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Math Help - difference between dimension and rank of a matrix

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    Member Jskid's Avatar
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    difference between dimension and rank of a matrix

    I'm having trouble seeing the difference between the dimensions and the rank of a matrix. Could someone please give me an example where the two are differnt?
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    MHF Contributor Drexel28's Avatar
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    Quote Originally Posted by Jskid View Post
    I'm having trouble seeing the difference between the dimensions and the rank of a matrix. Could someone please give me an example where the two are differnt?
    Since you didn't give that much pertinent background I'll assume, for simplicities sake, that you're speaking of some A\in\text{Mat}_n\left(\mathbb{R}\right). Then, if one views A as linear homomorphism \mathbb{R}^n\to\mathbb{R}^n then \text{rk}(A)=\dim\text{im}(A).
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    Quote Originally Posted by Jskid View Post
    I'm having trouble seeing the difference between the dimensions and the rank of a matrix. Could someone please give me an example where the two are differnt?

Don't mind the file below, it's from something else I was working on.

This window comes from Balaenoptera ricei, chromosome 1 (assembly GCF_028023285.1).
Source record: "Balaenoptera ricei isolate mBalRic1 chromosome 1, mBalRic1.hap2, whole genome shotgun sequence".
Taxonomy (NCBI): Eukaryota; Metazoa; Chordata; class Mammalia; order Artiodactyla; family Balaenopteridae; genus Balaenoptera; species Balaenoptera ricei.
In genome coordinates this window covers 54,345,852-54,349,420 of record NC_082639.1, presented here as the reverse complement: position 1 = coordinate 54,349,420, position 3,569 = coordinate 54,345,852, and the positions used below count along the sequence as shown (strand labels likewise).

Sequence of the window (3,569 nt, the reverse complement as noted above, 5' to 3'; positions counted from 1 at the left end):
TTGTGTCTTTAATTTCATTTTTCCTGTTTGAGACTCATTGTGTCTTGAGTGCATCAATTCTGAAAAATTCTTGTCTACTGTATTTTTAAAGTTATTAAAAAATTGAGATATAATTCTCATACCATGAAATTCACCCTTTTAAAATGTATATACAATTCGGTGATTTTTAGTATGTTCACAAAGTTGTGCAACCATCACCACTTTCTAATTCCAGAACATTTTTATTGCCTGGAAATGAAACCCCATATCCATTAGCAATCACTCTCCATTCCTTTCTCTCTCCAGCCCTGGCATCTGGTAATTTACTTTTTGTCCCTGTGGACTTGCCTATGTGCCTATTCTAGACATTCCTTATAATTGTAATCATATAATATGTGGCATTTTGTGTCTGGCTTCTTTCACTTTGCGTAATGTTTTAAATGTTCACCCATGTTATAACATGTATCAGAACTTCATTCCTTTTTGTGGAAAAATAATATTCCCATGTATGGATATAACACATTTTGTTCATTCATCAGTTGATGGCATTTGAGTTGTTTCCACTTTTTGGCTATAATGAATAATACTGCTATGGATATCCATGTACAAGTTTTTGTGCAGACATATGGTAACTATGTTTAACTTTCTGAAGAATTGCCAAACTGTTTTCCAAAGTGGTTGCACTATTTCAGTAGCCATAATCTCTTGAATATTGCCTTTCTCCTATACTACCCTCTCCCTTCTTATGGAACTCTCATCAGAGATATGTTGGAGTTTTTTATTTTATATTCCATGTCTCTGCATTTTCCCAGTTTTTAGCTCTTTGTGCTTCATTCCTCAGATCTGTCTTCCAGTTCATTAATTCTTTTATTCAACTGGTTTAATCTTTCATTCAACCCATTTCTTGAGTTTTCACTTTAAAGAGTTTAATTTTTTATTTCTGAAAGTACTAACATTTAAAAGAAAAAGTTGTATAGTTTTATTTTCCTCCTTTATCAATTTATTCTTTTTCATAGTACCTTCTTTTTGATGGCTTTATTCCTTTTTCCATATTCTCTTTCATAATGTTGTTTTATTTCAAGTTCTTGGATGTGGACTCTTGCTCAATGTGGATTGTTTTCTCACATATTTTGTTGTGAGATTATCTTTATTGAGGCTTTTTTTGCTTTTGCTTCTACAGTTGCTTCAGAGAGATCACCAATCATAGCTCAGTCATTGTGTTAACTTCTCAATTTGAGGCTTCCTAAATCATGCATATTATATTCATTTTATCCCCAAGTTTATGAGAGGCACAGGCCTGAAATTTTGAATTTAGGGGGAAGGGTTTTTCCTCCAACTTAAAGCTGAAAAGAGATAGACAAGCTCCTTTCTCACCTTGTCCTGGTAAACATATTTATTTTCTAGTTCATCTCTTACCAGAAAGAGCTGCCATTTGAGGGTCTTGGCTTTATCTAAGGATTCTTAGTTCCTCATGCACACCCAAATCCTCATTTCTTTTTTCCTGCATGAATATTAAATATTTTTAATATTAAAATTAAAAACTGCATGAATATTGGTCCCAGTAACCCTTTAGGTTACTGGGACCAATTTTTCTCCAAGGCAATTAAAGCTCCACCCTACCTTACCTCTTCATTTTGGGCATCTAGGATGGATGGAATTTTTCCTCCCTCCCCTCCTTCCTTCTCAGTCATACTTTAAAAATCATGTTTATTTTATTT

Strictly speaking, the term "dimension" does not apply to matrices- it applies to vector spaces. However, a matrix is a linear transformation from one vector space to another. The "dimension" of the matrix can be thought of as the dimensions of those two vectors spaces- if a matric has, say, m rows and n columns, it is a linear transformation from a vector space, U, with dimension n to a vector space, V, of dimension m. Some texts will refer to "n by m" as the "dimension" of the matrix. On the other hand, we can think of the collection of all "n by m" matrices as a vector space in its own right- it has dimension mn.

    If a matrix is "one-to-one", then it would map the vector space of dimension n to to a subspace of dimension n. In that case, the "rank" of the matrix is n. If it is not one-to-one, then it maps U, of dimension n, to a subspace of V of dimension less than n. (If m< n, then the matrix can't be one-to-one.) In either case, the rank of the matrix is the dimension of that subspace.
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